My preparations for Monday’s lecture are now complete, with 24” x 36” show-and-tell sheets on which – gasp – little equations are displayed. [This is where I lose my burgeoning audience.] I thought, therefore, that I would take a few moments to comment on the White House scandal involving Chief of Staff John Kelly’s second in command and right hand man Rob Porter. Porter is a tall, handsome upper class guy, a graduate of Harvard, a Rhodes Scholar, a former aide to Senator Orrin Hatch, a Mormon, the current lover of White House Chief of Communications Hope Hicks and, it turns out, a serial wife beater. [You can’t make this stuff up.] I do not care about Porter, who has now joined the lengthening trail of White House staff who have quit or been fired. What interests me is Kelly, and more particularly the talking head commentary on Kelly, which strikes me as exhibiting an important misunderstanding.
Kelly initially responded to the public revelation that Porter’s two former wives had both accused him of serious physical and emotional abuse by defending Porter as a man of honor and integrity. He stuck to this praise even after a photo was released showing a really ugly black eye that Porter had given one of his wives. Kelly only backed off a tad after the public outcry became politically embarrassing, at which point he released a statement condemning spousal abuse.
Beetling around, the TV commentariat quickly surfaced a clip in which Kelly was heard musing sadly last Fall that when he was growing up, “Women were sacred and looked upon with great honor.” This was taken to be in conflict with his defense of Porter, and so the talking heads wondered whether working in the White House had caused Kelly to lose his way.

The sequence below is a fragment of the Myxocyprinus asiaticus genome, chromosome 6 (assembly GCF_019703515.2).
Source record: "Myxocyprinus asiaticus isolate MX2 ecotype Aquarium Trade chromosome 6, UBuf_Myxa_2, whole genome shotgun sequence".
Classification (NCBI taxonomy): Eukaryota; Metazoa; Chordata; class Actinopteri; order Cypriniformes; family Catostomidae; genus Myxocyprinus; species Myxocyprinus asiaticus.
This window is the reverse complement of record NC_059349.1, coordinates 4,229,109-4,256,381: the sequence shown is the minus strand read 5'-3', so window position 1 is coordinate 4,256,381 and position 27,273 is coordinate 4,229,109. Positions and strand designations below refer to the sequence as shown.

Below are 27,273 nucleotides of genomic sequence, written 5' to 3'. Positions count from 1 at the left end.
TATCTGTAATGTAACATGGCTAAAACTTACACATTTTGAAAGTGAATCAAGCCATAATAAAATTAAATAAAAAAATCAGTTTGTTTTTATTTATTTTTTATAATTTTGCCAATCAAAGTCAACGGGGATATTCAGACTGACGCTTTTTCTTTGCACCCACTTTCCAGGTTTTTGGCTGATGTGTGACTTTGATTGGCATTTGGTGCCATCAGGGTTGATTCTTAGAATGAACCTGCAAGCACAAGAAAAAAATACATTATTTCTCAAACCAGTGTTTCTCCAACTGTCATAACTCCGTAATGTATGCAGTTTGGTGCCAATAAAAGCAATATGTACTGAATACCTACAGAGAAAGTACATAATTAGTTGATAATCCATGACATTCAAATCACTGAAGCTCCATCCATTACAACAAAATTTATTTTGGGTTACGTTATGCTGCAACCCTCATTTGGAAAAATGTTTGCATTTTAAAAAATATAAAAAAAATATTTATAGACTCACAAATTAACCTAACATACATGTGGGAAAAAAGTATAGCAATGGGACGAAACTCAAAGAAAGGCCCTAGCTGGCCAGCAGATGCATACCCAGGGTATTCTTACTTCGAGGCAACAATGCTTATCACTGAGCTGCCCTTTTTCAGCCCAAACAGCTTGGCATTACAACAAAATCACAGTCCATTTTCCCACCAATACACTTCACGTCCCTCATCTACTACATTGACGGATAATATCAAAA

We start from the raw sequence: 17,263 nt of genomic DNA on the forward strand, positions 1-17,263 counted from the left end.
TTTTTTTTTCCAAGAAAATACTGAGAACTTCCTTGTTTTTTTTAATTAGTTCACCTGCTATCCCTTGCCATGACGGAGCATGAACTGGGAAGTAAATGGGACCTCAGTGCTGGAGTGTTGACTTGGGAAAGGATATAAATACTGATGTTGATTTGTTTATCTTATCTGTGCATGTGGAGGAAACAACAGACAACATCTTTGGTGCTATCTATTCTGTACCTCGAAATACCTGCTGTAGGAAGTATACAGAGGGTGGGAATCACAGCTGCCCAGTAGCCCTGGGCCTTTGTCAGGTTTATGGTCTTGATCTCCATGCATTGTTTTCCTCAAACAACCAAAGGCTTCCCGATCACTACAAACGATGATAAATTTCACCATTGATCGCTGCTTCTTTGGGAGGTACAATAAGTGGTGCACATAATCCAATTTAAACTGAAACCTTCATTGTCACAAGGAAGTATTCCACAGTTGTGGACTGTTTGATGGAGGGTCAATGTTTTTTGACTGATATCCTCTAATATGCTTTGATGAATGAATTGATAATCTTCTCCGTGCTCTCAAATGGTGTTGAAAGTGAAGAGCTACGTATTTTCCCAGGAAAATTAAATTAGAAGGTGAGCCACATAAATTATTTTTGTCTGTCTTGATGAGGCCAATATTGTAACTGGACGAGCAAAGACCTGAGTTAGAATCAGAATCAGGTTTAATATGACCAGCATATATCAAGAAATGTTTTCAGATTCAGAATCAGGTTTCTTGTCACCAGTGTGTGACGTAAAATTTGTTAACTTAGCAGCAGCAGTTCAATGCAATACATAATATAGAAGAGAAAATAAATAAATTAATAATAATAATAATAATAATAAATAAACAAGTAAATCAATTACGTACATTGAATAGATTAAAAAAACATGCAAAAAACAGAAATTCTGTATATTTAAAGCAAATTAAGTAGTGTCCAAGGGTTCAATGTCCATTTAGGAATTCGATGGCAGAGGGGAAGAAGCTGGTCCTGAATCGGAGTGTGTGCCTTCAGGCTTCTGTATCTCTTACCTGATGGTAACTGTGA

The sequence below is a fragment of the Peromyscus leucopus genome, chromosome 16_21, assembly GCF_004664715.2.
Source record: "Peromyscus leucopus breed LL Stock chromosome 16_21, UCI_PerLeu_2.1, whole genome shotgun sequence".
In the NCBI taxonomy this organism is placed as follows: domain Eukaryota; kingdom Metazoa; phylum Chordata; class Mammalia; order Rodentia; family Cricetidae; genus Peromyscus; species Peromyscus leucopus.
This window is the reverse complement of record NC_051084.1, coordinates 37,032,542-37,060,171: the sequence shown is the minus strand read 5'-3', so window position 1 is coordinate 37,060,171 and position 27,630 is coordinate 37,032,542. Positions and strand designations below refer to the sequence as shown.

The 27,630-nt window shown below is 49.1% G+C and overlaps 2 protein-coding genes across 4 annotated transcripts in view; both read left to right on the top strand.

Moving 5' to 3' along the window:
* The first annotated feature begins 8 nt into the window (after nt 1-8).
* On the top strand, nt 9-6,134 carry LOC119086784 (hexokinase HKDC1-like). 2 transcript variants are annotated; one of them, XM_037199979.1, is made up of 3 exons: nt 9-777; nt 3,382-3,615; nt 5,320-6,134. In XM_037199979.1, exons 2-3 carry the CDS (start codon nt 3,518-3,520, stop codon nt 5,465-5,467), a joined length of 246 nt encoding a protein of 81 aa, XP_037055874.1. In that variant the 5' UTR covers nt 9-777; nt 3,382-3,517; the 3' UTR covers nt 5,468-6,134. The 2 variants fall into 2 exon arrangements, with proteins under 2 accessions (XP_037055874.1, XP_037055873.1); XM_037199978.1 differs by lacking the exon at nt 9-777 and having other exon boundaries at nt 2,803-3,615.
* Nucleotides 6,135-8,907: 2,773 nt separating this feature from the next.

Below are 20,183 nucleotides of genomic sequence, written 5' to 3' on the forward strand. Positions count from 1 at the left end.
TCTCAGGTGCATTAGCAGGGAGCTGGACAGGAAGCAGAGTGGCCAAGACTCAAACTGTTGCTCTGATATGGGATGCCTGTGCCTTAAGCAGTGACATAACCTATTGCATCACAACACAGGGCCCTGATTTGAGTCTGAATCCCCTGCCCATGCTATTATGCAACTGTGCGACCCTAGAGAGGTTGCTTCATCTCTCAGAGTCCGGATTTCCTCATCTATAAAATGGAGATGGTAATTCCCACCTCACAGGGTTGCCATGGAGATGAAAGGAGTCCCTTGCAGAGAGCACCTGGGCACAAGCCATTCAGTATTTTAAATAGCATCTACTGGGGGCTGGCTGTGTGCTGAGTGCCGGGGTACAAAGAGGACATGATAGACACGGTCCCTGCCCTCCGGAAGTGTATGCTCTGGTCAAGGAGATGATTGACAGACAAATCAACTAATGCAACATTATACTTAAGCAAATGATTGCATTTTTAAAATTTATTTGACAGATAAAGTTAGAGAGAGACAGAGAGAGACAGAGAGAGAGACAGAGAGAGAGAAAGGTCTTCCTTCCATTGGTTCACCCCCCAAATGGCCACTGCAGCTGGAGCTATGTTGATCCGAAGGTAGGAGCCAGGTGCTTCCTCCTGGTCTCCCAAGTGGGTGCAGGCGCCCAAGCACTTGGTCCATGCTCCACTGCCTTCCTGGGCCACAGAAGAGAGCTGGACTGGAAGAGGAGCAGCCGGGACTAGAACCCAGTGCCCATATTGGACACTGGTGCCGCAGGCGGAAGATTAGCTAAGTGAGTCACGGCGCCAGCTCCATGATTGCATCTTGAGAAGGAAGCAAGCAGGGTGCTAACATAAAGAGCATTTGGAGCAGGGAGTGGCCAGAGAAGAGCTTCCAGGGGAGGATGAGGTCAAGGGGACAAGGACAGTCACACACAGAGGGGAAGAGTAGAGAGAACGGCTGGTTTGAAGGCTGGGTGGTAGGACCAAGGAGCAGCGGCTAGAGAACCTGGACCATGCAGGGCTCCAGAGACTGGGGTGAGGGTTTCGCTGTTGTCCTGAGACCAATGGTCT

Such comments, I suggest, reveal a deep and actually rather important misunderstanding of the way many men think and feel about women. There is in fact no contradiction at all between Kelly’s extolling of women as sacred and his embrace of a serial wife beater. For reasons that I explored at length in my videotaped lectures on the thought of Sigmund Freud and will therefore not repeat here, little boys and girls handle their ambivalent erotic feelings about their mothers and fathers by a process of splitting. They separate off the love from the hate and split the image of the parent in two, feeling the love toward the positive image of the parent and the hatred toward the negative image, thus allowing them to preserve both feelings intact and uncompromised. If you want familiar examples of this very common psychodynamic process, look at fairy tales: the sainted [but dead] mother whom the little girl reveres and the wicked stepmother whom the same little girl hates; the safely dead father of Jack and the hated ogre who lives at the top of the beanstalk and can be killed with impunity, enabling Jack to live happily with his mother.
Men who put women on pedestals and worship them as sacred are quite likely at the same time to view other women as whores who need to be beaten up. The very same wife who is revered in public, sincerely so, may in private when the man gets angry become the object, also sincerely, of his hatred and violence.
I do not think for a moment that Kelly has been changed by his White House stint. Nor do I think he is a hypocrite. My guess is that he really thinks he reveres women as saints and equally really believes that a fine man like Rob Porter must have good reason to beat his wives.
I would suggest to Hope Hicks that she think twice about her choice of lovers.